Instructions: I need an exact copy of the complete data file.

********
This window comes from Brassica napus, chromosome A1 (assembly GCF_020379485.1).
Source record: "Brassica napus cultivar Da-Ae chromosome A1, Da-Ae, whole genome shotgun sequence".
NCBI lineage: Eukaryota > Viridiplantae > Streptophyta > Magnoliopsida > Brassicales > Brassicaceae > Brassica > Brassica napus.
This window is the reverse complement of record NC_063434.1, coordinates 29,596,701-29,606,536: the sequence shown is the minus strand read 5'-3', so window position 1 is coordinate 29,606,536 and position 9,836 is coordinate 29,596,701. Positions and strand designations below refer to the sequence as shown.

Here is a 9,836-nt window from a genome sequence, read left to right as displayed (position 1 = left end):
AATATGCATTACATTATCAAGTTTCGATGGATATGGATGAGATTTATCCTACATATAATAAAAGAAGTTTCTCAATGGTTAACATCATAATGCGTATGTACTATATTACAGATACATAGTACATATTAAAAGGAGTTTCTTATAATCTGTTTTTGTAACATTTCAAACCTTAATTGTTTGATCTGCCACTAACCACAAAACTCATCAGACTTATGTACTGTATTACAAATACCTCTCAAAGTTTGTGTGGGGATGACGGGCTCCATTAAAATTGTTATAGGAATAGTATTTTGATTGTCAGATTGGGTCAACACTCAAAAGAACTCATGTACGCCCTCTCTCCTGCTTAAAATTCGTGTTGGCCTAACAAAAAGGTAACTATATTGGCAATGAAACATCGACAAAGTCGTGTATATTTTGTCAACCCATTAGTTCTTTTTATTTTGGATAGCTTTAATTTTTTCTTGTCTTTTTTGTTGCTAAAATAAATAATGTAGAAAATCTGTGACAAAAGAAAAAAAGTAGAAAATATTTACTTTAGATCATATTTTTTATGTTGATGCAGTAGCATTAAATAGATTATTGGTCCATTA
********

This window comes from Brassica napus, chromosome A1 (assembly GCF_020379485.1).
Source record: "Brassica napus cultivar Da-Ae chromosome A1, Da-Ae, whole genome shotgun sequence".
NCBI lineage: Eukaryota > Viridiplantae > Streptophyta > Magnoliopsida > Brassicales > Brassicaceae > Brassica > Brassica napus.
This window is the reverse complement of record NC_063434.1, coordinates 29,596,701-29,606,536: the sequence shown is the minus strand read 5'-3', so window position 1 is coordinate 29,606,536 and position 9,836 is coordinate 29,596,701. Positions and strand designations below refer to the sequence as shown.

Here is a 9,836-nt window from a genome sequence, read left to right as displayed (position 1 = left end):
AATATGCATTACATTATCAAGTTTCGATGGATATGGATGAGATTTATCCTACATATAATAAAAGAAGTTTCTCAATGGTTAACATCATAATGCGTATGTACTATATTACAGATACATAGTACATATTAAAAGGAGTTTCTTATAATCTGTTTTTGTAACATTTCAAACCTTAATTGTTTGATCTGCCACTAACCACAAAACTCATCAGACTTATGTACTGTATTACAAATACCTCTCAAAGTTTGTGTGGGGATGACGGGCTCCATTAAAATTGTTATAGGAATAGTATTTTGATTGTCAGATTGGGTCAACACTCAAAAGAACTCATGTACGCCCTCTCTCCTGCTTAAAATTCGTGTTGGCCTAACAAAAAGGTAACTATATTGGCAATGAAACATCGACAAAGTCGTGTATATTTTGTCAACCCATTAGTTCTTTTTATTTTGGATAGCTTTAATTTTTTCTTGTCTTTTTTGTTGCTAAAATAAATAATGTAGAAAATCTGTGACAAAAGAAAAAAAGTAGAAAATATTTACTTTAGATCATATTTTTTATGTTGATGCAGTAGCATTAAATAGATTATTGGTCCATTA